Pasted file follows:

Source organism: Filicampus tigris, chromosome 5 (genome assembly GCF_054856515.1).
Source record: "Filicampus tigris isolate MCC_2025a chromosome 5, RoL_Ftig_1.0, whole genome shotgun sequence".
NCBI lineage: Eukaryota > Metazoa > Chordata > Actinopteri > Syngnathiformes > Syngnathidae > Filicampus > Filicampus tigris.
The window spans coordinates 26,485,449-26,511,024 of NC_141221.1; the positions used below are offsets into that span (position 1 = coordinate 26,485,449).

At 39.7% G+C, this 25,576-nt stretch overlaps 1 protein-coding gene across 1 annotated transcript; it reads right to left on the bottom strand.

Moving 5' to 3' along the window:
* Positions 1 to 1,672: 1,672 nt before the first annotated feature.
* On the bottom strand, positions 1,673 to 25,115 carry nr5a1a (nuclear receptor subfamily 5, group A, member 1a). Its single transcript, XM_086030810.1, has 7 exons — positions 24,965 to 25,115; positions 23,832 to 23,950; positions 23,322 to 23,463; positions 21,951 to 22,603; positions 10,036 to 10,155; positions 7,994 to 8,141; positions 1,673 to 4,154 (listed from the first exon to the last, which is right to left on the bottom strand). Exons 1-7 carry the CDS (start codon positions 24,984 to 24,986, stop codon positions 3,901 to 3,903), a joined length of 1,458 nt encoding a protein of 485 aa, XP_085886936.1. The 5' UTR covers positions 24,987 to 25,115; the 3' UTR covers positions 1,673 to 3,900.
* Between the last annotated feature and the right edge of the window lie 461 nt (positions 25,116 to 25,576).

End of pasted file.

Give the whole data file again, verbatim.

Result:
Source organism: Filicampus tigris, chromosome 5 (genome assembly GCF_054856515.1).
Source record: "Filicampus tigris isolate MCC_2025a chromosome 5, RoL_Ftig_1.0, whole genome shotgun sequence".
NCBI lineage: Eukaryota > Metazoa > Chordata > Actinopteri > Syngnathiformes > Syngnathidae > Filicampus > Filicampus tigris.
The window spans coordinates 26,485,449-26,511,024 of NC_141221.1; the positions used below are offsets into that span (position 1 = coordinate 26,485,449).

At 39.7% G+C, this 25,576-nt stretch overlaps 1 protein-coding gene across 1 annotated transcript; it reads right to left on the bottom strand.

Moving 5' to 3' along the window:
* Positions 1 to 1,672: 1,672 nt before the first annotated feature.
* On the bottom strand, positions 1,673 to 25,115 carry nr5a1a (nuclear receptor subfamily 5, group A, member 1a). Its single transcript, XM_086030810.1, has 7 exons — positions 24,965 to 25,115; positions 23,832 to 23,950; positions 23,322 to 23,463; positions 21,951 to 22,603; positions 10,036 to 10,155; positions 7,994 to 8,141; positions 1,673 to 4,154 (listed from the first exon to the last, which is right to left on the bottom strand). Exons 1-7 carry the CDS (start codon positions 24,984 to 24,986, stop codon positions 3,901 to 3,903), a joined length of 1,458 nt encoding a protein of 485 aa, XP_085886936.1. The 5' UTR covers positions 24,987 to 25,115; the 3' UTR covers positions 1,673 to 3,900.
* Between the last annotated feature and the right edge of the window lie 461 nt (positions 25,116 to 25,576).